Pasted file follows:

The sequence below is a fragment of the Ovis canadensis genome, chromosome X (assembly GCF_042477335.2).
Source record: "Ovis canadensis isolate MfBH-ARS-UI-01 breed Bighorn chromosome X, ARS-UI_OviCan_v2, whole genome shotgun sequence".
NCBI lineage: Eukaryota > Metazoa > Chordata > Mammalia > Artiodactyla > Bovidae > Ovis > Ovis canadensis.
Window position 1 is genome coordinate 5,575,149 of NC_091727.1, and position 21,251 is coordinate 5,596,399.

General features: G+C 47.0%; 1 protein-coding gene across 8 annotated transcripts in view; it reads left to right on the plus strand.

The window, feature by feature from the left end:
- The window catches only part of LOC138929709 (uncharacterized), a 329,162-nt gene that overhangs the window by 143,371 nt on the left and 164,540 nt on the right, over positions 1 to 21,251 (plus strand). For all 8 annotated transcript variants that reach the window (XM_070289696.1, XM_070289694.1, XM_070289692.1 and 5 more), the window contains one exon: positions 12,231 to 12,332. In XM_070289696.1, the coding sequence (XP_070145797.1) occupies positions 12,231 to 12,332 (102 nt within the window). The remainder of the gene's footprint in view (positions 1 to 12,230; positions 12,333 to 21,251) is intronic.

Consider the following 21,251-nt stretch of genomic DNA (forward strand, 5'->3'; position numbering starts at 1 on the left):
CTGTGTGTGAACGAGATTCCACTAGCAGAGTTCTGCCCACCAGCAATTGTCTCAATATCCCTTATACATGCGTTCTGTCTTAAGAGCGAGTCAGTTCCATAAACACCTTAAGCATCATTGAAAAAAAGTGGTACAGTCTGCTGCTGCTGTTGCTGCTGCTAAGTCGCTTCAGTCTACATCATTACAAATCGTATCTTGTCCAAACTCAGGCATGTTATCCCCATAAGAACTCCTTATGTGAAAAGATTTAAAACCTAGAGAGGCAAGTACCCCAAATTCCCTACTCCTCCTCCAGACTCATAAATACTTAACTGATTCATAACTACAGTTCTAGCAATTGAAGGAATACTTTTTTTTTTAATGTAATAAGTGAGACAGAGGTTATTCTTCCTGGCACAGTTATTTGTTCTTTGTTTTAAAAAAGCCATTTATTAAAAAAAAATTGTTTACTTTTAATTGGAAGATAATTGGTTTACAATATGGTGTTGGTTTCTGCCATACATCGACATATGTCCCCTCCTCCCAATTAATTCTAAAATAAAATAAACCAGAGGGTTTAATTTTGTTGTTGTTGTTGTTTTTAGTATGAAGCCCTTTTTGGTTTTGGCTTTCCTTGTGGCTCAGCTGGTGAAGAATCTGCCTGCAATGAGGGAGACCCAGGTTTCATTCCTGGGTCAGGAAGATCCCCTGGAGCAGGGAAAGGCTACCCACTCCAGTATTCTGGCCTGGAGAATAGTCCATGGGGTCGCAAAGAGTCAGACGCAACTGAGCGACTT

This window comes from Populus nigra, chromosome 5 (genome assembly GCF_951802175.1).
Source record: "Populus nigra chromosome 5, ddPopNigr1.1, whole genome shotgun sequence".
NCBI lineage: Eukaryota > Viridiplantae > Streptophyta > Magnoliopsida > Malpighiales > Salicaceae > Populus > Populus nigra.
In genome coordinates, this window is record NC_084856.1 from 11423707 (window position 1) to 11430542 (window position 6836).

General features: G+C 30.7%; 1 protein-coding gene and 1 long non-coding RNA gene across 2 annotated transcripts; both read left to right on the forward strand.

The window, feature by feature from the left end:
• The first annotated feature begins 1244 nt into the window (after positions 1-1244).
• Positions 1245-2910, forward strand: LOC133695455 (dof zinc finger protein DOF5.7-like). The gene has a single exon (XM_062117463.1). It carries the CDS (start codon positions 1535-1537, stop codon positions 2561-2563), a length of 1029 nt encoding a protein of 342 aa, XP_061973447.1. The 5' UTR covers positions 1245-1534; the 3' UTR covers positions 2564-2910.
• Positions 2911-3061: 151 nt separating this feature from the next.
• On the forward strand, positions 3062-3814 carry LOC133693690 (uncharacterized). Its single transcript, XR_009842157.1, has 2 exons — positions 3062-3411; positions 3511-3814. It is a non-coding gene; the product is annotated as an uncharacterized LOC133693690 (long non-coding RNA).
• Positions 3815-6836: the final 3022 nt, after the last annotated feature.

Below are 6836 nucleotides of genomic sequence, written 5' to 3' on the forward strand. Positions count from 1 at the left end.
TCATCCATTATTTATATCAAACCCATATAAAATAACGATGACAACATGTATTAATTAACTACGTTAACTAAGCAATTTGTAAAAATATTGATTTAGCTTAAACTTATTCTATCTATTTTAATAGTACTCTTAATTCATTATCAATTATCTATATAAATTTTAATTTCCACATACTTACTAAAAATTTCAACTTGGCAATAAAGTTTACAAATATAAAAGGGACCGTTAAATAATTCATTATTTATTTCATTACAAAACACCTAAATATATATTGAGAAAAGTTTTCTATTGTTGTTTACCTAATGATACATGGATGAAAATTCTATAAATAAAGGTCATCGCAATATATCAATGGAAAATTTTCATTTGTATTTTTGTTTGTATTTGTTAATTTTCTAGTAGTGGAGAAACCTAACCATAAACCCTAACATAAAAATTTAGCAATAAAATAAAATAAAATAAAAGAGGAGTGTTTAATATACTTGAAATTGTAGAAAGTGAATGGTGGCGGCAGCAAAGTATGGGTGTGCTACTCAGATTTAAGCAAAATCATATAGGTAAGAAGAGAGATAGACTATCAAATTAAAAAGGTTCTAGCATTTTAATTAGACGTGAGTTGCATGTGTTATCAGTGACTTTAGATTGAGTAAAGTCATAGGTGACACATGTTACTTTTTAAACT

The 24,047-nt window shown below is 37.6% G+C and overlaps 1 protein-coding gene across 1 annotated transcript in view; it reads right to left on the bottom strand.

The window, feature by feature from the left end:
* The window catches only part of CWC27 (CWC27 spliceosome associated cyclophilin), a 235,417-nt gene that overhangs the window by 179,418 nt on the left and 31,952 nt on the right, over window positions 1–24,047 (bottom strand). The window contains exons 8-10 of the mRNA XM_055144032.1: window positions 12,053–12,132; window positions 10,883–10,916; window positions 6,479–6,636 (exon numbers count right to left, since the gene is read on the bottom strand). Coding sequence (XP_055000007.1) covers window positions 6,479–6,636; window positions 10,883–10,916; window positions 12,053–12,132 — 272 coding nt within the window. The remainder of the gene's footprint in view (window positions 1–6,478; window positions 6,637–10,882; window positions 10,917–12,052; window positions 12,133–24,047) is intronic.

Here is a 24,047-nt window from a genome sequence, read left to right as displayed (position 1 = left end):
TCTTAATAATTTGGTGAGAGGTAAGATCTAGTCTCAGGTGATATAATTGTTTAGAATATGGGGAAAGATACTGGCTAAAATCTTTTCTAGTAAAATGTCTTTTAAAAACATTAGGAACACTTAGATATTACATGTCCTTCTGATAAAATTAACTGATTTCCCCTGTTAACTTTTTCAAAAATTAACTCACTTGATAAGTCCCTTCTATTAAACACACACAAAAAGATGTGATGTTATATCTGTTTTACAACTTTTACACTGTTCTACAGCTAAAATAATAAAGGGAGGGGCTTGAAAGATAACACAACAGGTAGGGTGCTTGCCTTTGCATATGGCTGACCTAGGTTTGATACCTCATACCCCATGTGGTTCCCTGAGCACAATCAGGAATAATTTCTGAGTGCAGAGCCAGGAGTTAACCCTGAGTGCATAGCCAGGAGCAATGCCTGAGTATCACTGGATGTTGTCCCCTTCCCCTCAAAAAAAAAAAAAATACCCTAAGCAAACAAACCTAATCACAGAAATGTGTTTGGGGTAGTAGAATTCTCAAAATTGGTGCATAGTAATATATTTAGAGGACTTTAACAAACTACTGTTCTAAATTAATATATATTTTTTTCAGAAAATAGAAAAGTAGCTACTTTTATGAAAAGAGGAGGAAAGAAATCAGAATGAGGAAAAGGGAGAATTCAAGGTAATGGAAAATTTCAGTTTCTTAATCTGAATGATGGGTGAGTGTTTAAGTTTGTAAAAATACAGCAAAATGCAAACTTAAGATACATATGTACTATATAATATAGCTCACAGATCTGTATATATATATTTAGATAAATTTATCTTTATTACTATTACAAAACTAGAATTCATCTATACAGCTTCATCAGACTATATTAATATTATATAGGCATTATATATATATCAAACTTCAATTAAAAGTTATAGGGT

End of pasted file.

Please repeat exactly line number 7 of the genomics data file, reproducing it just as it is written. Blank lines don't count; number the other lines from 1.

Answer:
- The window catches only part of LOC138929709 (uncharacterized), a 329,162-nt gene that overhangs the window by 143,371 nt on the left and 164,540 nt on the right, over positions 1 to 21,251 (plus strand). For all 8 annotated transcript variants that reach the window (XM_070289696.1, XM_070289694.1, XM_070289692.1 and 5 more), the window contains one exon: positions 12,231 to 12,332. In XM_070289696.1, the coding sequence (XP_070145797.1) occupies positions 12,231 to 12,332 (102 nt within the window). The remainder of the gene's footprint in view (positions 1 to 12,230; positions 12,333 to 21,251) is intronic.